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Zaire Johnson is laser-focused. Feet planted just short of the three-point line, he clutches the ball and steals a glance at the bench before making a break for the basket. He dribbles with his right hand, using his stocky frame to push past the outstretched arms of defenders before floating the ball up and in off the backboard.

“That’s the way, Zaire, just like we talked about,” yells his coach Tony Lee, a sergeant at the Suffolk County Sheriff’s Department.

Watching from the sidelines is an unlikely group, composed of police officers — some in uniform, some not — parents, and eager kids, most hailing from Roxbury.

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John Jackson, administrative coordinator at the Tobin Center and recurring coach in the league, instructed his players during a break.
John Jackson, administrative coordinator at the Tobin Center and recurring coach in the league, instructed his players during a break.John Tlumacki/Globe Staff

They gather here, at Roxbury’s Tobin Community Center, every Tuesday and Wednesday as part of a new youth basketball league hosted by local law enforcement agencies in an effort to “bridge the gap” between historically disenfranchised communities and police.

“We know that there is distrust in some of these communities with everything that’s been going on the last couple of years,” said Anthony Dear, a State Police lieutenant who hatched the idea with Lee a few months ago. “They just need an opportunity, a chance to see that we’re like them in that we’re human.”

The league, now in its sixth week, is a collaboration between the State Police, Boston police, and the sheriff’s department, and has so far hosted around 150 kids. The idea, Dear said from the sidelines Wednesday, is to introduce kids to police officers at a young age and create positive first impressions and relationships.

At each game, officers stop by to engage with the kids, watching the action and chatting with parents. Some have shown up every week, Dear said, fist-bumping kids as they run off the court and cheering as they play.

“Every game, I encourage the kids to go introduce themselves and meet a new officer,” says Lee, who grew up playing basketball at the Tobin Center. “And the same with the law enforcement officers. They have to engage and communicate with the kids. And that right there is strengthening the relationship.”

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The players range in age from 10 to 15, and are divided into 12 different teams which are split up among three age divisions. They’ll continue playing for four more weeks, pivoting to after-school games after Labor Day.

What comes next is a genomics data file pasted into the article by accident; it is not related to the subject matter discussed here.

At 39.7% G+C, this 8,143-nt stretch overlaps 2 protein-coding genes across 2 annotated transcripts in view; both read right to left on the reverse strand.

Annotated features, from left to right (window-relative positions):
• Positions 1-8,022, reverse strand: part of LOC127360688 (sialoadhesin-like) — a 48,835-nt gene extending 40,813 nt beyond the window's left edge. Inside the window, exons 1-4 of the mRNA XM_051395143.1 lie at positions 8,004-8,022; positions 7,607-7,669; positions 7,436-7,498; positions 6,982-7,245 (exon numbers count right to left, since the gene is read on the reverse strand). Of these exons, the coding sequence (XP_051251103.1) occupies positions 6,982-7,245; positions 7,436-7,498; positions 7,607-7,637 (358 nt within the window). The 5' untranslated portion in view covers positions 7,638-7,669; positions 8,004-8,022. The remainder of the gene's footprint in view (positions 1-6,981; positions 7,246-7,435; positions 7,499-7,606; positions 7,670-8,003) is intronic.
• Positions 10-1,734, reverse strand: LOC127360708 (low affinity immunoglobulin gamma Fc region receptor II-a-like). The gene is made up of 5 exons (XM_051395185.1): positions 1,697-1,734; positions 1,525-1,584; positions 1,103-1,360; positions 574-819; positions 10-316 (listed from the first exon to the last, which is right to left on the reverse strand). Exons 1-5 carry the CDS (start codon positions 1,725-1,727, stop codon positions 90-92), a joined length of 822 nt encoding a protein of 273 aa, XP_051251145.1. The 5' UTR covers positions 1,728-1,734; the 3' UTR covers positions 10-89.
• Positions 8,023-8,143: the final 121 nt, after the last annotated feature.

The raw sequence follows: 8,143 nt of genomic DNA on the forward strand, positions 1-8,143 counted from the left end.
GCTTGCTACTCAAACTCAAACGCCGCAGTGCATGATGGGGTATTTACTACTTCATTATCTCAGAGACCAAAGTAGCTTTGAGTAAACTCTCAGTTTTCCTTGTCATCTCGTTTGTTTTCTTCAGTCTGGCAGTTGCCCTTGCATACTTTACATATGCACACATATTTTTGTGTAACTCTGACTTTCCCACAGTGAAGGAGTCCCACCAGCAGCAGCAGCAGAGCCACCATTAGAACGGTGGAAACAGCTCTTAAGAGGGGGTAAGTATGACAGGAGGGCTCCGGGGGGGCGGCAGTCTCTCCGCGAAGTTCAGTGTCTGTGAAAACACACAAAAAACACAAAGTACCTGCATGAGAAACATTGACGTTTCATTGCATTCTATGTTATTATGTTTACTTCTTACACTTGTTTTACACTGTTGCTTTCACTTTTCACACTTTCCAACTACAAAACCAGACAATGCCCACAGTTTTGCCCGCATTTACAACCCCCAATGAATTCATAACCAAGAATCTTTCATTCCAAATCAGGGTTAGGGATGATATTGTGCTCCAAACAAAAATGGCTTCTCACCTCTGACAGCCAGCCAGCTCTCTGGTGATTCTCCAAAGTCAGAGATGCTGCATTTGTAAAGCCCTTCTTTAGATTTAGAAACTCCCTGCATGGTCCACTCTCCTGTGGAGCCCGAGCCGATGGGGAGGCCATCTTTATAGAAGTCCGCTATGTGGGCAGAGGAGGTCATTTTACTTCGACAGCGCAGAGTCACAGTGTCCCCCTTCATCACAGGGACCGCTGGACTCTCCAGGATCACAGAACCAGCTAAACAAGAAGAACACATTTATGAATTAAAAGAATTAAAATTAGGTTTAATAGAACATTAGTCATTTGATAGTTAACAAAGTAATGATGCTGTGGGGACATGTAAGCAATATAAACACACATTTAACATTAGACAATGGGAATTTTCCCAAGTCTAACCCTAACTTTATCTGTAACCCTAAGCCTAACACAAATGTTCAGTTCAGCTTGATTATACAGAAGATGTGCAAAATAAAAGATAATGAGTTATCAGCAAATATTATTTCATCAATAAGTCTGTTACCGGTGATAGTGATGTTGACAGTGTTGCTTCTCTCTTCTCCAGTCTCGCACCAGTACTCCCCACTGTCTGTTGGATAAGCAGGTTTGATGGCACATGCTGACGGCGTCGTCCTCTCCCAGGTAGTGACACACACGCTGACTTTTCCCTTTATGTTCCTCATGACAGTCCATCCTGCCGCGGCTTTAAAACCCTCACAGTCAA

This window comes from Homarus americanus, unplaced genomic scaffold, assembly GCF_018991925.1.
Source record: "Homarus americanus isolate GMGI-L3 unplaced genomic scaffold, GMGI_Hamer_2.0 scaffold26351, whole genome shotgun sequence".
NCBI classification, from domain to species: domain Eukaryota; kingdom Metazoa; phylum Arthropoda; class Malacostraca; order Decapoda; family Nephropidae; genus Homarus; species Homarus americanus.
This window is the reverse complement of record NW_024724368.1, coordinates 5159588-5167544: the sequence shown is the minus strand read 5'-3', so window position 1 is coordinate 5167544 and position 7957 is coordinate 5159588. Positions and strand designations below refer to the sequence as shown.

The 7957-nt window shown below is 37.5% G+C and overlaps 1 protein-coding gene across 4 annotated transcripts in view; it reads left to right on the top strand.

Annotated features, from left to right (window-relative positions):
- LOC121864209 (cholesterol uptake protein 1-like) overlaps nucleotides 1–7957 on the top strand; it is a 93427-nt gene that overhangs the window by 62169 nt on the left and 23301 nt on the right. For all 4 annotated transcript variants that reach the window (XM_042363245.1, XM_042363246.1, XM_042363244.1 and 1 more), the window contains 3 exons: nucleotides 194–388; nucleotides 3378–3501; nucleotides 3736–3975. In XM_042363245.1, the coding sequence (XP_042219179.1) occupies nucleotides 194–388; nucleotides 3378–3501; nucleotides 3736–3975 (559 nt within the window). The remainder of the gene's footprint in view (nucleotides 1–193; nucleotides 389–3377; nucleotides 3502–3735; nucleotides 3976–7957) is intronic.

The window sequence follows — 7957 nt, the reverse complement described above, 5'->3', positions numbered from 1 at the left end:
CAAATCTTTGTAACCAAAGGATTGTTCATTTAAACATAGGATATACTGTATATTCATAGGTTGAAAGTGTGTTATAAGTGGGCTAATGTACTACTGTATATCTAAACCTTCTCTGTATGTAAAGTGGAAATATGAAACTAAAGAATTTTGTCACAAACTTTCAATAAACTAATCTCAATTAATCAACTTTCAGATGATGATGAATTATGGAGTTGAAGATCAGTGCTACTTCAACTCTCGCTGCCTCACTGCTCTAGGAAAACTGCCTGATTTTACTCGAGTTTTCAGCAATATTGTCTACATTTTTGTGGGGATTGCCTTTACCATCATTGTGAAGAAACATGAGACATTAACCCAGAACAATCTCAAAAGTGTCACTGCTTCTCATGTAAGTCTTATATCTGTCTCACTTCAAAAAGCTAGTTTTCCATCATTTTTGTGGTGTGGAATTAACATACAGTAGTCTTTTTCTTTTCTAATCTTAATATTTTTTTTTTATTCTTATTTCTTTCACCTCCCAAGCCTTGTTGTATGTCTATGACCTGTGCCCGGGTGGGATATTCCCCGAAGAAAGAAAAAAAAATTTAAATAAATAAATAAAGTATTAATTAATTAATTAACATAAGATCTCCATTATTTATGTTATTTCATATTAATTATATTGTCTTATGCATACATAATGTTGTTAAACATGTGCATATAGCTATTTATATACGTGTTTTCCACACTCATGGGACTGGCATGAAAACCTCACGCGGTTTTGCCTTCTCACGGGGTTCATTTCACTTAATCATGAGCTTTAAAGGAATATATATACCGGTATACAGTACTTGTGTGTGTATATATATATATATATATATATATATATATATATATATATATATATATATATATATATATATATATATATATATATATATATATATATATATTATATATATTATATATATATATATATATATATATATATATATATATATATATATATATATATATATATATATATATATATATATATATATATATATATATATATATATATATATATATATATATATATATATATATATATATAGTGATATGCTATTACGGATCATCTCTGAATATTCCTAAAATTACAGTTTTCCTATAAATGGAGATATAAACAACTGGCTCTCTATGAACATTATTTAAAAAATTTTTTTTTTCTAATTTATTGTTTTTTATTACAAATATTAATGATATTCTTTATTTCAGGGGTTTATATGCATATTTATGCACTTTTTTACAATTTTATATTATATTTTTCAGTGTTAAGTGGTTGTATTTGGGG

The competition is friendly, but can be fierce, with skilled players vying to beat out rivals they’ve identified over the weeks.

Johnson, for instance, has struck up a friendship with Josh Harris, 10, of Wellesley. They play on opposing teams, guarding each other with extra care and lunging to steal the ball when the opportunity is right.

“It’s a lot of fun,” says Johnson, who is 12. “It’s given me the opportunity to meet people I wouldn’t normally meet and play basketball. And it’s competitive.”

Zaire Johnson,12, (left) went for a layup against his friend Josh Harris, 10, from Wellesley during warmups.
Zaire Johnson,12, (left) went for a layup against his friend Josh Harris, 10, from Wellesley during warmups. John Tlumacki/Globe Staff

Many of the players, like Johnson, are from Roxbury, but others come from around the city to compete. A few are driven in from suburbs like Needham and Wellesley.

The league undeniably navigates a complicated dynamic. And that, Lee says, is the point. He and Dear came up with the idea when thinking about ways to connect with disenfranchised communities in the wake of rising tensions with police.

So far, they say, it’s worked.

“The kids look forward to it every week,” said John Jackson, the Tobin Center’s administrative coordinator and recurring coach in the league. “They were a little hesitant at first, but once they got used to the officers, got to know them a little bit, they relaxed.”

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“Now it feels like nothing is different,” said Osa Idada, 15. “They’ve been really cool, giving out snacks and water. We’re just playing and it’s cool to know some of them.”

The program has been particularly popular among parents, Dear said. For them, it’s a safe opportunity to introduce their kids to police. The price tag is appealing too.

“Getting them out of the house for free to somewhere they know is safe, that’s really attractive,” said Claude Defay, a Boston police officer whose son plays in the league.

Lino Sanchez sat in the stands Wednesday, watching closely as the players he brought to the league from the Epiphany School, a Dorchester institution for economically disadvantaged families, competed. The league works well at forming connections with police, he said, because basketball is “speaking the kids’ language.”

“When you bring sports or when you bring basketball to anything, that sort of kills all the other stuff,” said Sanchez, the athletic director at the Epiphany School. “This is such a universal sport. To the kids, nothing else matters.”

Players from both teams congratulated one another at the end of the game.
Players from both teams congratulated one another at the end of the game. John Tlumacki/Globe Staff



Andrew Brinker can be reached at andrew.brinker@globe.com. Follow him on Twitter at @andrewnbrinker.